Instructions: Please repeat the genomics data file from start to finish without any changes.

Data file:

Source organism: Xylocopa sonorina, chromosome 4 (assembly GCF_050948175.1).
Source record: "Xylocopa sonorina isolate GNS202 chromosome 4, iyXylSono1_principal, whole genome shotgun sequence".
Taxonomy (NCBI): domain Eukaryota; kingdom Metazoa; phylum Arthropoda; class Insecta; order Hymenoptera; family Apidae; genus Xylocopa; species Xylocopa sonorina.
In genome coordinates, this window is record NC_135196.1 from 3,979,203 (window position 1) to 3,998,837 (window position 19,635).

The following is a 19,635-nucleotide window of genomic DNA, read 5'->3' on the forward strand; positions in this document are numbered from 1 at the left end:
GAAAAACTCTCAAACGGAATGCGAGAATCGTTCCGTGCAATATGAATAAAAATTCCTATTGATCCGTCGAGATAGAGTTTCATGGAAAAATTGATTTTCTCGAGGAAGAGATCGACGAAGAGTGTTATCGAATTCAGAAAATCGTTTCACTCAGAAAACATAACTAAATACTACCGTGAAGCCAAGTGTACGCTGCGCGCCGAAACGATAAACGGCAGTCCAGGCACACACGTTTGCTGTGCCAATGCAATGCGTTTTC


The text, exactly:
Source organism: Xylocopa sonorina, chromosome 4 (assembly GCF_050948175.1).
Source record: "Xylocopa sonorina isolate GNS202 chromosome 4, iyXylSono1_principal, whole genome shotgun sequence".
Taxonomy (NCBI): domain Eukaryota; kingdom Metazoa; phylum Arthropoda; class Insecta; order Hymenoptera; family Apidae; genus Xylocopa; species Xylocopa sonorina.
In genome coordinates, this window is record NC_135196.1 from 3,979,203 (window position 1) to 3,998,837 (window position 19,635).

The following is a 19,635-nucleotide window of genomic DNA, read 5'->3' on the forward strand; positions in this document are numbered from 1 at the left end:
GAAAAACTCTCAAACGGAATGCGAGAATCGTTCCGTGCAATATGAATAAAAATTCCTATTGATCCGTCGAGATAGAGTTTCATGGAAAAATTGATTTTCTCGAGGAAGAGATCGACGAAGAGTGTTATCGAATTCAGAAAATCGTTTCACTCAGAAAACATAACTAAATACTACCGTGAAGCCAAGTGTACGCTGCGCGCCGAAACGATAAACGGCAGTCCAGGCACACACGTTTGCTGTGCCAATGCAATGCGTTTTC